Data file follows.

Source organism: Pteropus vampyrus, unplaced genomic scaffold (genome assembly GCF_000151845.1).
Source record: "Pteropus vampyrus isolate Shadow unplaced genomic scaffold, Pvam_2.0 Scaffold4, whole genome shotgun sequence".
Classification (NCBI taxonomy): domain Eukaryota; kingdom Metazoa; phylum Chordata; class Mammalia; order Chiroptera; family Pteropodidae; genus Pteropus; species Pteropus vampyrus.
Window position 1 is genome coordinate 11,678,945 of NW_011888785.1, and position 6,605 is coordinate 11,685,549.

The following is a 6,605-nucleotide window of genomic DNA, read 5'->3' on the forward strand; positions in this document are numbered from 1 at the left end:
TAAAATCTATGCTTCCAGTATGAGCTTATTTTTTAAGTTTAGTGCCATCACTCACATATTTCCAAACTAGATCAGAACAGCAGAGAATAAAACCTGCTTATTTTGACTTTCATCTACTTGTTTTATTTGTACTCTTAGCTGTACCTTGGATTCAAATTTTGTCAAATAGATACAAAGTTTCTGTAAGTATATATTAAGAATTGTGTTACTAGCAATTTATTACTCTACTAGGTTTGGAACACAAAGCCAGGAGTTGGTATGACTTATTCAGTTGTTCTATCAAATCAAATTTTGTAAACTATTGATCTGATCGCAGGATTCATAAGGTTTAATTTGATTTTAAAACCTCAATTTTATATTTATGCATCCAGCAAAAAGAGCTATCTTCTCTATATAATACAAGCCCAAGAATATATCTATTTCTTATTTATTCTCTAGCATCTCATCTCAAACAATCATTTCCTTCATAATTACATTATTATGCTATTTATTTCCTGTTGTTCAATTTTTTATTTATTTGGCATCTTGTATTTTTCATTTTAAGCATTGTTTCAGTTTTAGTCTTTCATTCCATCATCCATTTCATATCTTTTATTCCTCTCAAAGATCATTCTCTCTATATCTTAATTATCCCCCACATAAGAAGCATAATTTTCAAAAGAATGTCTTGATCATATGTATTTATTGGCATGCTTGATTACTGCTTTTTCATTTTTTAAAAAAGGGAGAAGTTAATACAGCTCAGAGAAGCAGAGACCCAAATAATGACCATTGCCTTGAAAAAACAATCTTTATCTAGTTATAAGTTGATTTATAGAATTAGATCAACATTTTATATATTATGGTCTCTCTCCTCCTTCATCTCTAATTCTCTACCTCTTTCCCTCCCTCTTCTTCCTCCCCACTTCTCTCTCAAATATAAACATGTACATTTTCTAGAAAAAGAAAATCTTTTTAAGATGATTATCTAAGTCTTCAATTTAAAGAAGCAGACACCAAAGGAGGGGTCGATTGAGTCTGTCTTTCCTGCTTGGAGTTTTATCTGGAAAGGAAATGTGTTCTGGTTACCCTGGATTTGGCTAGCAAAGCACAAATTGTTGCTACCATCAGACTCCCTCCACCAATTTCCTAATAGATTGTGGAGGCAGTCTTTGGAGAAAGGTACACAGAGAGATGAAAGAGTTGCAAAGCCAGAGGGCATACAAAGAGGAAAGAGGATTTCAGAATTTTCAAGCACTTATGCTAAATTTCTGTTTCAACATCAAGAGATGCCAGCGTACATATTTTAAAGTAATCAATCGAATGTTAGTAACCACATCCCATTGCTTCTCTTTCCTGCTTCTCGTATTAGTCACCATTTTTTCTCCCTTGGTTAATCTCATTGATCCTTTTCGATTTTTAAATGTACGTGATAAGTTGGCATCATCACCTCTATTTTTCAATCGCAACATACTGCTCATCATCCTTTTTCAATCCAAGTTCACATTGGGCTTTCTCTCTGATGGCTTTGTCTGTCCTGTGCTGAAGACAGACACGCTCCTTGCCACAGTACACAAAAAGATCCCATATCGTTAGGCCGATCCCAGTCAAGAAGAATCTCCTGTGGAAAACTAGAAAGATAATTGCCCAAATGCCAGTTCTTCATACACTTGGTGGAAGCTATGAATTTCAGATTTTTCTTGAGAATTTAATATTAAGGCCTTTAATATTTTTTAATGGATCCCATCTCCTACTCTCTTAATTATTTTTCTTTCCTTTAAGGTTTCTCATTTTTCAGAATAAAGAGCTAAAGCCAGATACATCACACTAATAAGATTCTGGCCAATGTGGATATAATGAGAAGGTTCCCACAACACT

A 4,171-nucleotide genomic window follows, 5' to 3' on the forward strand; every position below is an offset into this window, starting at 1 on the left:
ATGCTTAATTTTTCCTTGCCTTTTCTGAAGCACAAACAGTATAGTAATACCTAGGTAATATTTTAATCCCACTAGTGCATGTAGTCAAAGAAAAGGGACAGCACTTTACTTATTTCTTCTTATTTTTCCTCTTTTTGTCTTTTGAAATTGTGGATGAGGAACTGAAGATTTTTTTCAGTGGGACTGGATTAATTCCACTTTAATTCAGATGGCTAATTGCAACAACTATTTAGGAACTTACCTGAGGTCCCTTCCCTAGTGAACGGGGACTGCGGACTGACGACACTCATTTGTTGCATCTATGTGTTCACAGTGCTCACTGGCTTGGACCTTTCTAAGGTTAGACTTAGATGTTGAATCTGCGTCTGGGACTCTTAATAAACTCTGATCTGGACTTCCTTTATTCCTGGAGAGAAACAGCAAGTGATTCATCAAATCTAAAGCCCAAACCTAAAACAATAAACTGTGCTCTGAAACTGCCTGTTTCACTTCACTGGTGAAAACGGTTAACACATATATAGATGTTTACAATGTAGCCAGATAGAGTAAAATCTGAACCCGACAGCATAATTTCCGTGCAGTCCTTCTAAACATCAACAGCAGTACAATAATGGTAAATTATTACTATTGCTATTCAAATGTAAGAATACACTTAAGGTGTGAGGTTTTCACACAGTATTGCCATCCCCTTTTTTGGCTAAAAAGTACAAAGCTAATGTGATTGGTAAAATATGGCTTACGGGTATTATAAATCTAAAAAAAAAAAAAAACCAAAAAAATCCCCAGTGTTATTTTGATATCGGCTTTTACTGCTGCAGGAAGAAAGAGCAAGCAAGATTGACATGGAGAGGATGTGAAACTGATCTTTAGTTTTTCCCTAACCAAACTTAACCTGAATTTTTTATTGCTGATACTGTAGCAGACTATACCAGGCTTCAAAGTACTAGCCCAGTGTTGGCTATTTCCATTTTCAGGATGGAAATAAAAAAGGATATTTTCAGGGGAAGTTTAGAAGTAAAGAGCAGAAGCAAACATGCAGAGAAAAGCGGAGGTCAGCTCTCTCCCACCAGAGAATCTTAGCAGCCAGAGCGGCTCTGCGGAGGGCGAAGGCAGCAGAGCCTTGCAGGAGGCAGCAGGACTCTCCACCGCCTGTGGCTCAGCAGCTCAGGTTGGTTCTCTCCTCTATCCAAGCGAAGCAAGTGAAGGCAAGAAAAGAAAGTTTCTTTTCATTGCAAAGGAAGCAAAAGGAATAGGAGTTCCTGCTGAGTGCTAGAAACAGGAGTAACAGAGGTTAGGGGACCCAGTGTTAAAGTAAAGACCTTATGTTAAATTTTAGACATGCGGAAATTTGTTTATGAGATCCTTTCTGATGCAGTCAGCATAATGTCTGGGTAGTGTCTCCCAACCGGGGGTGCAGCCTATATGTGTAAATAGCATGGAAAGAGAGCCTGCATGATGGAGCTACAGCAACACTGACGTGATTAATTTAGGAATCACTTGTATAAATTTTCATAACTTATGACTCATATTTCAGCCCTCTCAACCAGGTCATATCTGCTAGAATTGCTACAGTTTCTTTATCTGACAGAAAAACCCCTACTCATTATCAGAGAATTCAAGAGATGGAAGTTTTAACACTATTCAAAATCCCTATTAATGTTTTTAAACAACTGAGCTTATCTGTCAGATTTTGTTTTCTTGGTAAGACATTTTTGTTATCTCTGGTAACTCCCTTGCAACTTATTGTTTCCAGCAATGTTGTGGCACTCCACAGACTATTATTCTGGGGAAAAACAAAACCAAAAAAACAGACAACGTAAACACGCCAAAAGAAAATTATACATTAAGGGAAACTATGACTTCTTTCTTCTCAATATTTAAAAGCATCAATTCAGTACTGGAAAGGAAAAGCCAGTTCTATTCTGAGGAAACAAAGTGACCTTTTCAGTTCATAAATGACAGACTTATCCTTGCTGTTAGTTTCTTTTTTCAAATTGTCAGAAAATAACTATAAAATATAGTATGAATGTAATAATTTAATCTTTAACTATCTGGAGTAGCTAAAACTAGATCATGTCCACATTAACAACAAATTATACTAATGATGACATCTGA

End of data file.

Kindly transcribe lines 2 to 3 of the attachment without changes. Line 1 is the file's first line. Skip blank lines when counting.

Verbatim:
Source record: "Pteropus vampyrus isolate Shadow unplaced genomic scaffold, Pvam_2.0 Scaffold4, whole genome shotgun sequence".
Classification (NCBI taxonomy): domain Eukaryota; kingdom Metazoa; phylum Chordata; class Mammalia; order Chiroptera; family Pteropodidae; genus Pteropus; species Pteropus vampyrus.